Euboea Island, Greece.
The Northeast Coast
On the east shore south of cape Artemision, below the village of Ellinika, is the small harbour and promontory of Aghios Nikolaos (40km). This is probably the site of Ancient Helleniko—where some of the Greek fleet may have provisioned before the Battle of Cape Artemision. The enclosed bay looks across to the Pelion peninsula and Skiathos, with the little islet and chapel of Aghios Nikolaos just off-shore. The ancient settlement was to the east side, and evidence shows that the headland was fortified. A number of ancient architrave and other blocks have been collected in the field beside the low saddle of the promontory.
The wealth of surface finds scattered over this whole stretch of the northeast edge of the island suggests that there was an extensive network of forts and settlements protecting and surveying the important sea passages through these waters, especially from Archaic to Hellenistic times.
South from Ellenika the landscape becomes steeper and more densely forested. There are fine beaches below Vasilika (46km), and east of Aghia Anna (67km) where a road leads down to the long, sandy bay at Agali. The north end of the bay is sheltered by the promontory of Aghios Vasilios where the remains of ancient fortification have been tentatively identified as belonging to the ancient town of Trychas. The area to the northwest of Aghia Anna, stretching as far as Kerasia and beyond it to the west, is the location of a fossilised forest dating from the Upper Miocene era, 10–25 million years ago—a period when a continuous land mass connected this area to Anatolia. It has yielded significant evidence of early fauna: examples of early ungulates, both Perissodactyla (elements of the skulls of rhinoceri bearing two horns) and of Artiodactyla (such as a kind of short-necked giraffe) are attested.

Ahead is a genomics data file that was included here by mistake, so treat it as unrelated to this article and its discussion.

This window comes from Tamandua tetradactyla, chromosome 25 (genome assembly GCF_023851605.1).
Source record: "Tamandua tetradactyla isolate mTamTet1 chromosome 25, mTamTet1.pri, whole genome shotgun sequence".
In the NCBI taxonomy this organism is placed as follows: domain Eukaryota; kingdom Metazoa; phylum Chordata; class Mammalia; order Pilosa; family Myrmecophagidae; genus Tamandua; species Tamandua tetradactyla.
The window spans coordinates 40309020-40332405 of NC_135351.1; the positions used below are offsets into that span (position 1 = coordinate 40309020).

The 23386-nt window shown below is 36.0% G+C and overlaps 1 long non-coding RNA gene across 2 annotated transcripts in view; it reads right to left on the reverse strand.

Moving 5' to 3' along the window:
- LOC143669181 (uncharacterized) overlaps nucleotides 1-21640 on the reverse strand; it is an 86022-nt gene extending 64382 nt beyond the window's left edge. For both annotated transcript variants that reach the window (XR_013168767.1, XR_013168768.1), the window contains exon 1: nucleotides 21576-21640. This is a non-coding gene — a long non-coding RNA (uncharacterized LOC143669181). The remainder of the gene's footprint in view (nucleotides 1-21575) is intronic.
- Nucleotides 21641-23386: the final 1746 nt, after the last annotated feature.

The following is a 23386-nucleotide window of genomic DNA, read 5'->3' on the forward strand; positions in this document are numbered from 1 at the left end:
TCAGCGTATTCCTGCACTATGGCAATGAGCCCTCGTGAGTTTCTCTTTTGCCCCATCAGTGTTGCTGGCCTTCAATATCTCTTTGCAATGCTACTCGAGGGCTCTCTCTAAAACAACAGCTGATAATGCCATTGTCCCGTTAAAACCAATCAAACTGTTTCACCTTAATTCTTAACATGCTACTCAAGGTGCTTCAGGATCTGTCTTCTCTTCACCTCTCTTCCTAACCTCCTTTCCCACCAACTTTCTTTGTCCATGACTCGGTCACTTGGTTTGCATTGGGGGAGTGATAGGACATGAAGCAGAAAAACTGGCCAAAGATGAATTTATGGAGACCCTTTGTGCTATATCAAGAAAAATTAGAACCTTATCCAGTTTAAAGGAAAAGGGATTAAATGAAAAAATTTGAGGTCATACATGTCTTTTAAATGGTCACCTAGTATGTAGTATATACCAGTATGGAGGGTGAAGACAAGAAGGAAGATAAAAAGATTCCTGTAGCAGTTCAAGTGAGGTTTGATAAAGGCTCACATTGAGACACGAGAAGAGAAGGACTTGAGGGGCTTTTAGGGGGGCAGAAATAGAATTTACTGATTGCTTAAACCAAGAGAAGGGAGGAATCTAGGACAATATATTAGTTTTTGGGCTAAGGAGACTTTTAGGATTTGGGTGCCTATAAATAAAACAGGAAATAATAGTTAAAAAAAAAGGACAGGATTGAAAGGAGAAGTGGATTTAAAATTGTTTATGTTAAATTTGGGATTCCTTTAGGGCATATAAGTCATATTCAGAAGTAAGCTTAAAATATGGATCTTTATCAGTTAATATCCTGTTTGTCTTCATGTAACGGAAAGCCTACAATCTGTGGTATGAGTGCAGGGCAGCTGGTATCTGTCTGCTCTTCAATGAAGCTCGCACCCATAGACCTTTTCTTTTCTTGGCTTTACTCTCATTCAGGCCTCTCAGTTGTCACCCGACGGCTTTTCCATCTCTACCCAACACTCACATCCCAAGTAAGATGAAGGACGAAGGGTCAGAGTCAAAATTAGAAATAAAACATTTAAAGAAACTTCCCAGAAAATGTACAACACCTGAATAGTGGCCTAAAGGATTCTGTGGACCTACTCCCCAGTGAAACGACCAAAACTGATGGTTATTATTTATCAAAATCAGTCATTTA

Euboea Island, Greece